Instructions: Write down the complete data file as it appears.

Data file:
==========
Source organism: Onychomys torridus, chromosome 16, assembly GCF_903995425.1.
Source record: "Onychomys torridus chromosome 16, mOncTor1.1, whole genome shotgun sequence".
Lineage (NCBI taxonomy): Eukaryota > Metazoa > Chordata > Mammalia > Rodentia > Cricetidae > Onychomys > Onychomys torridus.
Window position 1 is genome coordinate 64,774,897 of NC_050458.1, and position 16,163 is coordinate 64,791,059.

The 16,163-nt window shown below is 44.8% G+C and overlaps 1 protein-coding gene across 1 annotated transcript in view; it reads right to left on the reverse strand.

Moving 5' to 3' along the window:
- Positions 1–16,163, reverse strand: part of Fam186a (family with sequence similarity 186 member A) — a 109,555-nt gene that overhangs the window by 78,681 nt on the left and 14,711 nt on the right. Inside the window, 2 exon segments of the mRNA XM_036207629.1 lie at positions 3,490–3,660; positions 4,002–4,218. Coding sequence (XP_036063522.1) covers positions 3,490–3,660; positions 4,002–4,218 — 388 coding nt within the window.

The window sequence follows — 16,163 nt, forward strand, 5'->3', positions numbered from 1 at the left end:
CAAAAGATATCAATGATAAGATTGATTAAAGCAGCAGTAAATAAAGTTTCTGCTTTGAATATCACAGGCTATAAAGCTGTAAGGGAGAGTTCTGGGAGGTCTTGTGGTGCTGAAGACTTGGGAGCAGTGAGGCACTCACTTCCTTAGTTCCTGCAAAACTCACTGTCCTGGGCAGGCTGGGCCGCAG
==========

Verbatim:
Source organism: Onychomys torridus, chromosome 16, assembly GCF_903995425.1.
Source record: "Onychomys torridus chromosome 16, mOncTor1.1, whole genome shotgun sequence".
Lineage (NCBI taxonomy): Eukaryota > Metazoa > Chordata > Mammalia > Rodentia > Cricetidae > Onychomys > Onychomys torridus.
Window position 1 is genome coordinate 64,774,897 of NC_050458.1, and position 16,163 is coordinate 64,791,059.

The 16,163-nt window shown below is 44.8% G+C and overlaps 1 protein-coding gene across 1 annotated transcript in view; it reads right to left on the reverse strand.

Moving 5' to 3' along the window:
- Positions 1–16,163, reverse strand: part of Fam186a (family with sequence similarity 186 member A) — a 109,555-nt gene that overhangs the window by 78,681 nt on the left and 14,711 nt on the right. Inside the window, 2 exon segments of the mRNA XM_036207629.1 lie at positions 3,490–3,660; positions 4,002–4,218. Coding sequence (XP_036063522.1) covers positions 3,490–3,660; positions 4,002–4,218 — 388 coding nt within the window.

The window sequence follows — 16,163 nt, forward strand, 5'->3', positions numbered from 1 at the left end:
CAAAAGATATCAATGATAAGATTGATTAAAGCAGCAGTAAATAAAGTTTCTGCTTTGAATATCACAGGCTATAAAGCTGTAAGGGAGAGTTCTGGGAGGTCTTGTGGTGCTGAAGACTTGGGAGCAGTGAGGCACTCACTTCCTTAGTTCCTGCAAAACTCACTGTCCTGGGCAGGCTGGGCCGCAG